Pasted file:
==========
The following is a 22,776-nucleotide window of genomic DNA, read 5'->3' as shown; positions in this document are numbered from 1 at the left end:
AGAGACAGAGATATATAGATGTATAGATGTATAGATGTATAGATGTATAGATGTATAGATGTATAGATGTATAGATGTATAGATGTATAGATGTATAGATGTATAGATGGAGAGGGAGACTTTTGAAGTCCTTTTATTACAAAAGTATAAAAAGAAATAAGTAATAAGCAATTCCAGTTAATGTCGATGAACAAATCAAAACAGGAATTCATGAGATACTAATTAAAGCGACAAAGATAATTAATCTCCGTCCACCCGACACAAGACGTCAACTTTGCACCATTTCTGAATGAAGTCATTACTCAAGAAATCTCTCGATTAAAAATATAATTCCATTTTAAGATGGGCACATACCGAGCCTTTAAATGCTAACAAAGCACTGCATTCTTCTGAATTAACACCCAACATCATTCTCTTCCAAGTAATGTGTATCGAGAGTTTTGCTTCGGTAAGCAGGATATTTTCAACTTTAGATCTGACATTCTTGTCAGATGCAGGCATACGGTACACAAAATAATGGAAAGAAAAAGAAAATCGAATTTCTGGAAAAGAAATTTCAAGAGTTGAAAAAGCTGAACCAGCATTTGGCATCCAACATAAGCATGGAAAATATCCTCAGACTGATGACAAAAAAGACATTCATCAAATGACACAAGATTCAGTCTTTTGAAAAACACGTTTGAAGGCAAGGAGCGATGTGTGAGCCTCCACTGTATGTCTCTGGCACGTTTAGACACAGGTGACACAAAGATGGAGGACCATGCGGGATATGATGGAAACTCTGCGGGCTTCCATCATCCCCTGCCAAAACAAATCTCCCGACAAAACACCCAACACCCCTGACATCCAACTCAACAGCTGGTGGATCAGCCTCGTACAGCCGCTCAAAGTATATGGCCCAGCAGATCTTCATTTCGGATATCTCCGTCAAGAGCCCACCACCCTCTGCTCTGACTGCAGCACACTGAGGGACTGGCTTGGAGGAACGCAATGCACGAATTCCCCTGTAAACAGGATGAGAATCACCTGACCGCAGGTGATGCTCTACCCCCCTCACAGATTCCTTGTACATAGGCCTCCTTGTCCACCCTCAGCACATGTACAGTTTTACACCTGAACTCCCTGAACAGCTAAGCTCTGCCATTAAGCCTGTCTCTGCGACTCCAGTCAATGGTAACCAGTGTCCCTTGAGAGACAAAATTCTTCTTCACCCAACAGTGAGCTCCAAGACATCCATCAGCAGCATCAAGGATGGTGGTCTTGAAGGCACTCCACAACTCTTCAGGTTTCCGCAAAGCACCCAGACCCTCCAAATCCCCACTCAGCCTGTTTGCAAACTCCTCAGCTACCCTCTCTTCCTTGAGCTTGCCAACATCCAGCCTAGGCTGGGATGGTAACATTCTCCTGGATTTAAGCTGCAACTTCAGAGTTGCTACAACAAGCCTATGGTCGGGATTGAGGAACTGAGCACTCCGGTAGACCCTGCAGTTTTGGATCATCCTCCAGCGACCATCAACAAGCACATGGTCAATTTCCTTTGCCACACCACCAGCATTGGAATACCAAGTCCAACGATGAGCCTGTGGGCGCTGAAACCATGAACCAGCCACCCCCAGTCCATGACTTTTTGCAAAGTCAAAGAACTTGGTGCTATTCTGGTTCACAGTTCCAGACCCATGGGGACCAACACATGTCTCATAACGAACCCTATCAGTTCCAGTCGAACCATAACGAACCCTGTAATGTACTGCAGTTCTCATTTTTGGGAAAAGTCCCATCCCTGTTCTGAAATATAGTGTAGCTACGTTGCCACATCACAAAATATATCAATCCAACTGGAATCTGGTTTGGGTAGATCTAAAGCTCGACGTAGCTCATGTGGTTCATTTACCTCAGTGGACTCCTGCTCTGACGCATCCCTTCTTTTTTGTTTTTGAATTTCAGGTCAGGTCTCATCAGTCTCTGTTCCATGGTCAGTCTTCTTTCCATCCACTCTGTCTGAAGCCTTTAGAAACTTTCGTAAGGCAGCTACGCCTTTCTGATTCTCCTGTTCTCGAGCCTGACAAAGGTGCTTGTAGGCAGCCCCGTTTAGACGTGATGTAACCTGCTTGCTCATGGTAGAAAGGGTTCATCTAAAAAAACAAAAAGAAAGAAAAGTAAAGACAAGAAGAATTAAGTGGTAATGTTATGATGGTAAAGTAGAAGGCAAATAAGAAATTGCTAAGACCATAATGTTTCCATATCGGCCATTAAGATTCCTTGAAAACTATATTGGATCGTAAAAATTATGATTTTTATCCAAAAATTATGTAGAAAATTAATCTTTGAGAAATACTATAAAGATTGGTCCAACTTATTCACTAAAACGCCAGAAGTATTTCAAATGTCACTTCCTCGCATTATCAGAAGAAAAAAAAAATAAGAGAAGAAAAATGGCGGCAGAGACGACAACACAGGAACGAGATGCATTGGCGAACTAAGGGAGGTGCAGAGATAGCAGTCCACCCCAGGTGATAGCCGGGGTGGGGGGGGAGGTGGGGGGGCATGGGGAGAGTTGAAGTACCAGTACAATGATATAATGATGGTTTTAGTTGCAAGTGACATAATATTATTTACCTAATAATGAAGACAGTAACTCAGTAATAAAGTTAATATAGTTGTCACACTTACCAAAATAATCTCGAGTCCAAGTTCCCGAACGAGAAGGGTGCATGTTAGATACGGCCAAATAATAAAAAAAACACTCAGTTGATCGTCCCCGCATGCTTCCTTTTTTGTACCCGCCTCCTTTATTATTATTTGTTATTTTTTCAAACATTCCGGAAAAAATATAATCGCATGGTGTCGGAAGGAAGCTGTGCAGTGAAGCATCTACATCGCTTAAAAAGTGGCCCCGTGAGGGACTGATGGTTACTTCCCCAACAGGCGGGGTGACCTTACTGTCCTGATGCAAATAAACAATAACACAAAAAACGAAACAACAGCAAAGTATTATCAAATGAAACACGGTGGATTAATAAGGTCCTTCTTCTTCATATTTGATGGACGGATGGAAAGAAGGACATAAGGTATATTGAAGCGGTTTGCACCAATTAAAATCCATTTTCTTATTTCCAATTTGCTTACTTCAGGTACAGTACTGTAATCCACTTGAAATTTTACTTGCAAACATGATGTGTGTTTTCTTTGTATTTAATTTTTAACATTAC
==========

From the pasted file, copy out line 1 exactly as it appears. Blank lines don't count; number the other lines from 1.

The following is a 22,776-nucleotide window of genomic DNA, read 5'->3' as shown; positions in this document are numbered from 1 at the left end: